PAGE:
There is more than one Hay Riverite willing to lend Craig Cardiff a parka. That’s because the popular Canadian musician with indie folk-rock roots will be travelling to Hay River in February to shake residents out of their winter slumps with something they don’t always have the privilege to see: live music.
Thanks to two private citizens and music enthusiasts, Peter Magill and Keith Dohey, Cardiff will play at the Doghouse Sports Pub on Feb. 22.
“We were thinking of ways to promote and benefit the town,” said Magill. “The opportunities came up and we thought, ‘Why not?’ This is something different from what we normally see. Live music is severely lacking in town. We have this great talent here, and they often have nowhere to play.”
Cardiff, who grew up in Waterloo, Ont., and lives in the Ottawa Valley, has performed in Yellowknife several times. The folk singer was nominated for a Juno award for his latest release ‘Floods and Fires’ in the roots and traditional album of the year category.
The same album was also nominated for contemporary singer of the year at the Canadian Folk Music Awards in 2012. Cardiff was up against artists like Bruce Cockburn and Rose Cousins.
This will be his first visit to Hay River and he is looking forward to returning to the welcoming atmosphere of the North.
“I was the fellow from Ontario who showed up during a cold snap in Yellowknife with two (regular) winter jackets,” said Cardiff. “My friends showed up at the airport with a proper parka and were like, ‘What were you thinking?’”
During his tour, he is performing songs from his most recent album. Many new ones he’s fine tuning through live performances with the help of audience response with a focus on vocals and poetic lyrics. His compositions are a lot like stories.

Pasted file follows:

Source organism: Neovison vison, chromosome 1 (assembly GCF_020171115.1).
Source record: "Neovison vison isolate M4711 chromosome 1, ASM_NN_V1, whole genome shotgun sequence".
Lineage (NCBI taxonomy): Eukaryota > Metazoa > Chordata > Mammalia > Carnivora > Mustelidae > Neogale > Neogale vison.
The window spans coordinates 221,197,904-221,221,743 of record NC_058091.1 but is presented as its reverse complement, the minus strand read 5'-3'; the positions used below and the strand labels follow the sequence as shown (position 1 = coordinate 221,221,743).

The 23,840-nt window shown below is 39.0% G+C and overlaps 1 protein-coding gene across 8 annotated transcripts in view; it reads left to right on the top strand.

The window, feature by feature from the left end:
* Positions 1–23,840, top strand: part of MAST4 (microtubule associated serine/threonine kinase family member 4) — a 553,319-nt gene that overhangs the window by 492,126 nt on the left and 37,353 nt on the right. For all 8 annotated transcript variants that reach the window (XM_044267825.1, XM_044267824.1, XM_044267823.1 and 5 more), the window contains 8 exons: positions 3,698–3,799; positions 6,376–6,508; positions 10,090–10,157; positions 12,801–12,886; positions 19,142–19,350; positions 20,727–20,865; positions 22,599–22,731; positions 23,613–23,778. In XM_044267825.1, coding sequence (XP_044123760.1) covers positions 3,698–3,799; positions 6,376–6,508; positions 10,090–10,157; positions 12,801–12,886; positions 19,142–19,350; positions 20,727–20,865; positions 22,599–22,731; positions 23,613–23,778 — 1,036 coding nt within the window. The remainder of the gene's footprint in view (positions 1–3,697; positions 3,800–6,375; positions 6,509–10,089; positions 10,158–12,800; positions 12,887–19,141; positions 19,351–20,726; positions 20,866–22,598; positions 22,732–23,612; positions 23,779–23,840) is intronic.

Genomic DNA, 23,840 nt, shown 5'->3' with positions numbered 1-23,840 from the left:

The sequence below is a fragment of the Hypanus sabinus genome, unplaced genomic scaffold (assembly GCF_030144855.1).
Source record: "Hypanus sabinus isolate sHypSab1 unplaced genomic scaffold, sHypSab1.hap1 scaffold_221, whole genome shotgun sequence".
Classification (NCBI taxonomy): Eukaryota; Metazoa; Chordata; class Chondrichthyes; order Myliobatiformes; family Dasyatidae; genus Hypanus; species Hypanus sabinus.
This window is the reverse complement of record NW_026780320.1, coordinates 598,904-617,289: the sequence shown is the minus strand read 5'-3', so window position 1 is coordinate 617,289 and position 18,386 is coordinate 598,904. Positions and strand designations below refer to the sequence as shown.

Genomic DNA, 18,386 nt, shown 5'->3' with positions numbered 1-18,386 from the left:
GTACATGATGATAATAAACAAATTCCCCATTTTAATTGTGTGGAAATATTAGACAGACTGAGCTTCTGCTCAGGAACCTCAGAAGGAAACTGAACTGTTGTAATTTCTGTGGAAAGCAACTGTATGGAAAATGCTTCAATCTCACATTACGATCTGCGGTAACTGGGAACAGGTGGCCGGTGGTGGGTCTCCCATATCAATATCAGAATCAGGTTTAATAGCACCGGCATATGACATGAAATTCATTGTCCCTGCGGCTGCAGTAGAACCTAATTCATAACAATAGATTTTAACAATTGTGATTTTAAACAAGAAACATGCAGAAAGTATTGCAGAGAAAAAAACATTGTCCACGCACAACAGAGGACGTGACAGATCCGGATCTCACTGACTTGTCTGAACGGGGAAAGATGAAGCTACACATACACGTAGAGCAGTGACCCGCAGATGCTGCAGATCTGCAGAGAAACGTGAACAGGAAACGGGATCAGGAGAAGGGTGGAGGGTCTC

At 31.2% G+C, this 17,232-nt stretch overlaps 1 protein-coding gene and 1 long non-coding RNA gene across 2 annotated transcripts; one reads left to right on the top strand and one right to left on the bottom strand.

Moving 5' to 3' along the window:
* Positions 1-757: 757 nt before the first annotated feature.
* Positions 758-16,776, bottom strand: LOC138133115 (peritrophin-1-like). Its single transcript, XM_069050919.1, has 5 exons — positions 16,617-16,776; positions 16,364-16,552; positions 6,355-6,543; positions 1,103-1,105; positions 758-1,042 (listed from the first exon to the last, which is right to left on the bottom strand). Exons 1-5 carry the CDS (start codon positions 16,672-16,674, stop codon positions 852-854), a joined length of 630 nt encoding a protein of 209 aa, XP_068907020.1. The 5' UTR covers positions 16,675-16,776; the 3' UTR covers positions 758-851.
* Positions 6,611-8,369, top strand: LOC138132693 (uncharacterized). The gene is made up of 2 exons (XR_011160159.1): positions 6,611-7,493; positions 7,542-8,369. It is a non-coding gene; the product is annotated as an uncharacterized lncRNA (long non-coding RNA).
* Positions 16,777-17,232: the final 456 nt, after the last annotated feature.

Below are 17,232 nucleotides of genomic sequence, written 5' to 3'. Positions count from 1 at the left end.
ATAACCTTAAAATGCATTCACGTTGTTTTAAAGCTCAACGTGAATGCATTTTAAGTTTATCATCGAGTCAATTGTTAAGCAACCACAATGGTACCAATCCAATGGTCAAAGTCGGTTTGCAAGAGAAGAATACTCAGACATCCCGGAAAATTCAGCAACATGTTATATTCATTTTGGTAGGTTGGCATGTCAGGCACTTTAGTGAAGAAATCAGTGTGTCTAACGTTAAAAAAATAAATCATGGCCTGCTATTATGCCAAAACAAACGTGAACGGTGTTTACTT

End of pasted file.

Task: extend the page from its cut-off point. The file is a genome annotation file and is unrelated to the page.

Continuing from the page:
“It’s fine to have a song that’s theoretical, but songs aren’t made in a vacuum,” he said. “It’s like a comedian recording a set without an audience. There’s no stronger endorsement than someone coming up to you and saying, ‘I want to hear that song again.’”
Cardiff will be playing on the same night as a Northern Arts and Cultural Centre presentation of The Gryphon Trio. Also on that evening, Nearly Neil, a Neil Diamond impersonator, will be the feature act at the annual gala of the Hay River Chamber of Commerce.
A different demographic will keep the performances from competing with each other, said Magill.
The culture of a grassroots music scene is growing in town, he noted, although mostly behind closed doors or through the avenue of music and open mic night.
Alternatively, the Northern Arts and Cultural Centre has begun to build a patron base, as has the Hay River Early Music Society, though those groups cater to a different demographic.
Magill said they are steps closer to making Hay River a performance destination.
“Open jam nights are great, don’t get me wrong, but I want to see a real artist and I don’t want to pay to go to Yellowknife or Edmonton,” he said. “There are the avenues here, but it’s just a matter of if the interest is here. We’ll start small now to see if this is a doable thing. We’re a long way off from the ideal, but wouldn’t it be awesome to fill up the entire arena for a show?”
Organizers are still planning for a Hay River performer to open the Cardiff show.
Donations of $5 to a local charity will be accepted in lieu of the price of admission.